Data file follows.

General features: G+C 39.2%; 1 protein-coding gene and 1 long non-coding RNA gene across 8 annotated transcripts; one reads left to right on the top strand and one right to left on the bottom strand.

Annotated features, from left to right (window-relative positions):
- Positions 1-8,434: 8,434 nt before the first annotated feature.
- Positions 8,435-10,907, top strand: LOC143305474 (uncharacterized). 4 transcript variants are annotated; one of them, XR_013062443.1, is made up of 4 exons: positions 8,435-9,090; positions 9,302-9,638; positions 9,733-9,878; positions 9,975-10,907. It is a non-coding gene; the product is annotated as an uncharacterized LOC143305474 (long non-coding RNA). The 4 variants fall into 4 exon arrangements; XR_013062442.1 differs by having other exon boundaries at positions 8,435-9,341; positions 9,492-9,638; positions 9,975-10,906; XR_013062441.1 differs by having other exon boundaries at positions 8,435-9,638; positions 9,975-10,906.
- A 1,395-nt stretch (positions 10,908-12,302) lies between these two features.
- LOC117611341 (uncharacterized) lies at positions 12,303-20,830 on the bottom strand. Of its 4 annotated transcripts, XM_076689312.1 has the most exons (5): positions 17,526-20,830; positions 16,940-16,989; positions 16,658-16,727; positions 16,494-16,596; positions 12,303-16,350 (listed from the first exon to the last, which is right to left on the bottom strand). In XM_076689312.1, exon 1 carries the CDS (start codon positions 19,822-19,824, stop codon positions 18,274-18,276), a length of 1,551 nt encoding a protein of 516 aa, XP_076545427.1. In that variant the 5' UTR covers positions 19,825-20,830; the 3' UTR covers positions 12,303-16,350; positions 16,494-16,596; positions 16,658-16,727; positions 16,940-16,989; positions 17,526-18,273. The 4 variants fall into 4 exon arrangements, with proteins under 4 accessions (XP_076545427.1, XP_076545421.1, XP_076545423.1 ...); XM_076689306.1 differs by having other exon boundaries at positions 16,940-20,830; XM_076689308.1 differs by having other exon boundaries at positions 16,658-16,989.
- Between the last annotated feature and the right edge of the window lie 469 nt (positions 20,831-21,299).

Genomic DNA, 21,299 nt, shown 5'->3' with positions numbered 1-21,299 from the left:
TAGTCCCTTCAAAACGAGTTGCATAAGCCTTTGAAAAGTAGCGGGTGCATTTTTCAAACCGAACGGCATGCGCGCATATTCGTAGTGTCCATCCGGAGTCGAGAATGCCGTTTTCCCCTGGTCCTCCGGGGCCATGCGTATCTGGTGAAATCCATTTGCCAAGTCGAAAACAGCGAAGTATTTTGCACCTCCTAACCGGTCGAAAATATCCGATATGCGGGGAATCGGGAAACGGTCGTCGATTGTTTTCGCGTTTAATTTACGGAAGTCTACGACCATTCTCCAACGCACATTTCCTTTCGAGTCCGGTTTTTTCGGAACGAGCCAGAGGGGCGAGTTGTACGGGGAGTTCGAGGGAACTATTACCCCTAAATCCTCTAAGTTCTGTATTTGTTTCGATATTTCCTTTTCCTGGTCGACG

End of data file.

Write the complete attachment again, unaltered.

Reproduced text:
General features: G+C 39.2%; 1 protein-coding gene and 1 long non-coding RNA gene across 8 annotated transcripts; one reads left to right on the top strand and one right to left on the bottom strand.

Annotated features, from left to right (window-relative positions):
- Positions 1-8,434: 8,434 nt before the first annotated feature.
- Positions 8,435-10,907, top strand: LOC143305474 (uncharacterized). 4 transcript variants are annotated; one of them, XR_013062443.1, is made up of 4 exons: positions 8,435-9,090; positions 9,302-9,638; positions 9,733-9,878; positions 9,975-10,907. It is a non-coding gene; the product is annotated as an uncharacterized LOC143305474 (long non-coding RNA). The 4 variants fall into 4 exon arrangements; XR_013062442.1 differs by having other exon boundaries at positions 8,435-9,341; positions 9,492-9,638; positions 9,975-10,906; XR_013062441.1 differs by having other exon boundaries at positions 8,435-9,638; positions 9,975-10,906.
- A 1,395-nt stretch (positions 10,908-12,302) lies between these two features.
- LOC117611341 (uncharacterized) lies at positions 12,303-20,830 on the bottom strand. Of its 4 annotated transcripts, XM_076689312.1 has the most exons (5): positions 17,526-20,830; positions 16,940-16,989; positions 16,658-16,727; positions 16,494-16,596; positions 12,303-16,350 (listed from the first exon to the last, which is right to left on the bottom strand). In XM_076689312.1, exon 1 carries the CDS (start codon positions 19,822-19,824, stop codon positions 18,274-18,276), a length of 1,551 nt encoding a protein of 516 aa, XP_076545427.1. In that variant the 5' UTR covers positions 19,825-20,830; the 3' UTR covers positions 12,303-16,350; positions 16,494-16,596; positions 16,658-16,727; positions 16,940-16,989; positions 17,526-18,273. The 4 variants fall into 4 exon arrangements, with proteins under 4 accessions (XP_076545427.1, XP_076545421.1, XP_076545423.1 ...); XM_076689306.1 differs by having other exon boundaries at positions 16,940-20,830; XM_076689308.1 differs by having other exon boundaries at positions 16,658-16,989.
- Between the last annotated feature and the right edge of the window lie 469 nt (positions 20,831-21,299).

Genomic DNA, 21,299 nt, shown 5'->3' with positions numbered 1-21,299 from the left:
TAGTCCCTTCAAAACGAGTTGCATAAGCCTTTGAAAAGTAGCGGGTGCATTTTTCAAACCGAACGGCATGCGCGCATATTCGTAGTGTCCATCCGGAGTCGAGAATGCCGTTTTCCCCTGGTCCTCCGGGGCCATGCGTATCTGGTGAAATCCATTTGCCAAGTCGAAAACAGCGAAGTATTTTGCACCTCCTAACCGGTCGAAAATATCCGATATGCGGGGAATCGGGAAACGGTCGTCGATTGTTTTCGCGTTTAATTTACGGAAGTCTACGACCATTCTCCAACGCACATTTCCTTTCGAGTCCGGTTTTTTCGGAACGAGCCAGAGGGGCGAGTTGTACGGGGAGTTCGAGGGAACTATTACCCCTAAATCCTCTAAGTTCTGTATTTGTTTCGATATTTCCTTTTCCTGGTCGACG